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Little Hossein

Little Hossein was the first person I knew who died. We started calling him Little Hossein when Big Hossein moved down from the mountains to live with his brother Mohammed, our cook. Little Hossein was older than me, but just my size. His head was shaved. His father, Mashala, our gardener, spent the whole day, every day, watering the rose bushes, because the minute he stopped they got dusty. Little Hossein's skin was the color of the dust and smelled like kerosene. One day, Big Hossein found him stealing Kool Pops from our refrigerator and hit him on the head with his flip flops. Over and over. Harder and harder. Little Hossein started to cry, and so did I.

After that I guess we were friends, except I spied on him and he spied on me. He crept onto the terrace and looked through my bedroom window. I told him the picture of President Kennedy on my dresser was the Shah of Emrika. He stared through my window at that picture a lot. Or maybe he was looking at my piggy bank right next to it. He'd stand outside my window where my bike was parked. It was a three-speed from the States, but finally I let him borrow it. He rode it outside the gate to the village. He didn't let the village boys ride it, but he rode it round and round the square while the boys tried to push him off. Every morning I had to walk past the sand dunes on the way from the gate to the school bus. The village boys hid behind the sand dunes. They threw stones that hit the gravel near my feet. One day when I came back from school Little Hossein was hiding with them.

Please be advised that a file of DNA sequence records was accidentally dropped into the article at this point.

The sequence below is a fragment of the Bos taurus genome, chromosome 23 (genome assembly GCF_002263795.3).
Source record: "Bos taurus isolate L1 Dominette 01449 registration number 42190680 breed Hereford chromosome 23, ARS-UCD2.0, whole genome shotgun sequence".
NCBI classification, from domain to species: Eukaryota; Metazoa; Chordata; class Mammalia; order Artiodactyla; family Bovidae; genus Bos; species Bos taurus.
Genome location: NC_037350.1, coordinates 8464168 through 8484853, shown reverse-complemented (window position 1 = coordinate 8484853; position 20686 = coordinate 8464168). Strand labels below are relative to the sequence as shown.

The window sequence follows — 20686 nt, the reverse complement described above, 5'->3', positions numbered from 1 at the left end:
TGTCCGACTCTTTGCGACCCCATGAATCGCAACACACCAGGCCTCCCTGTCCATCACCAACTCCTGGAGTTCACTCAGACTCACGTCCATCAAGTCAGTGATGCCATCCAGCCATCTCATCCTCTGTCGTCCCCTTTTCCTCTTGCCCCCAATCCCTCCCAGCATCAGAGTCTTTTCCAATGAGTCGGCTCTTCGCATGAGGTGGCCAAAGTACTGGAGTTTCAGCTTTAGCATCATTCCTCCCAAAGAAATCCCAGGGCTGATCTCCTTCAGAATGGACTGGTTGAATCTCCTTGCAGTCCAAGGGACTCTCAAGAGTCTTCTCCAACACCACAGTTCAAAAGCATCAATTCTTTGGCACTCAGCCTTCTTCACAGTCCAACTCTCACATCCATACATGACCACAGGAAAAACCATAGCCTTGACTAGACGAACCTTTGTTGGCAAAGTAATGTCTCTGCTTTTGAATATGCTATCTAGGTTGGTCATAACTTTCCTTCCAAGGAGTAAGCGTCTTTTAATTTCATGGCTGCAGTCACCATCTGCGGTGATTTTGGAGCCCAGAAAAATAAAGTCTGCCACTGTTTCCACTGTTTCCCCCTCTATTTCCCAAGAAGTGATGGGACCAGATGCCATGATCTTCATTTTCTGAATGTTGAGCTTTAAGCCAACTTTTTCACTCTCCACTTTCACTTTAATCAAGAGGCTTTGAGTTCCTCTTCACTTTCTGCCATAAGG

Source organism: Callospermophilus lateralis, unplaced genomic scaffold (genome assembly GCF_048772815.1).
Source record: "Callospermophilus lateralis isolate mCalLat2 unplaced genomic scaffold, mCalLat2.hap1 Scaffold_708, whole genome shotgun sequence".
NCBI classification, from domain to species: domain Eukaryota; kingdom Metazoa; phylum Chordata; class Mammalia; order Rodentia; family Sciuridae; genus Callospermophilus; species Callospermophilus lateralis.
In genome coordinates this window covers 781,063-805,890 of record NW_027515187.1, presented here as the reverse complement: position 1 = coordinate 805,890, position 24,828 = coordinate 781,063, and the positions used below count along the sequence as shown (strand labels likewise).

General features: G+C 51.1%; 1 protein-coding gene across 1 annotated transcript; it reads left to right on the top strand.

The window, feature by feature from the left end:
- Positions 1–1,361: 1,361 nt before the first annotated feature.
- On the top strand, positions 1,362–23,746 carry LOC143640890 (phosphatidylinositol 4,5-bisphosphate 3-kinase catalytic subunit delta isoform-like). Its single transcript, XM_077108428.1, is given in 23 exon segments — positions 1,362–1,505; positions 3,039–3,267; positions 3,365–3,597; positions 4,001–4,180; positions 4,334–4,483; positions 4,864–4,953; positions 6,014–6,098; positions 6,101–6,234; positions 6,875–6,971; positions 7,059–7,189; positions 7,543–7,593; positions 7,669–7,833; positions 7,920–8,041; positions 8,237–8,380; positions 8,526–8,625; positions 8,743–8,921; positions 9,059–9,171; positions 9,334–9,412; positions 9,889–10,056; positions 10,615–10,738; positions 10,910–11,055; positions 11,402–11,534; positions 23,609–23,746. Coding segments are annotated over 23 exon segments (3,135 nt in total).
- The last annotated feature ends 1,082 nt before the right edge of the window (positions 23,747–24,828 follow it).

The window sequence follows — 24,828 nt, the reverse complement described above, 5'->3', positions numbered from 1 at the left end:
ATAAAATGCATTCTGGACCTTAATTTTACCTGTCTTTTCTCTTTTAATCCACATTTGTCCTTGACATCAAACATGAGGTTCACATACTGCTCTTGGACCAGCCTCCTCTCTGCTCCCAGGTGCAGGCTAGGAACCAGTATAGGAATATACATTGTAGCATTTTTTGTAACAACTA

Then my bike disappeared. Mohammed saw the village boys riding it. That evening I heard Mohammed and Mashala and Big Hossein yelling at Little Hossein. You could hear the flip-flops slapping his head all the way from the servants' quarters. Early in the morning Little Hossein tapped on my window screen. We snuck out of the gate and hid behind the sand dunes. We waited. The sun rose. The mullah stopped singing. The roosters stopped kukukoolooing. Then Hassan, the tall, skinny, meanest one, appeared from far across the desert, riding my bike, skidding and scraping the tires. He was singing when he passed us. Little Hossein jumped from behind the sand dunes and knocked him over. I shouted, "Thief. Thief. Thief!" Hassan scraped his face on the gravel but held tight to the bike. They were yelling about money and Hassan kept saying, "Hossein AGHA! Mr. Hossein. BIG Hossein!" Then he yelled, "TEEF. TEEF. TEEF!" and turned my bike upside down. The tires were still spinning fast. He grabbed Little Hossein by the back of his neck. He pushed Little Hossein's face at the bicycle, pressing his tongue against the tire until the spinning stopped. Then Hassan yanked Little Hossein's head back and at me. His tongue was covered with dirt and snot.

Big Hossein didn't get fired for selling my bike. Little Hossein stopped sneaking around my window, even when the 10-speed came from A.P.O. He hid with the village boys and whispered, "Teef. Teef, Teef," with them every day when I got off the school bus. The snot stayed on his face and his throat got swollen. Finally Mashala took him to the hospital. The next morning when the Mullah stopped singing I heard Mashala crying so loud that the roosters hushed. Mohammed said it was the will of God.

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Chris Westberg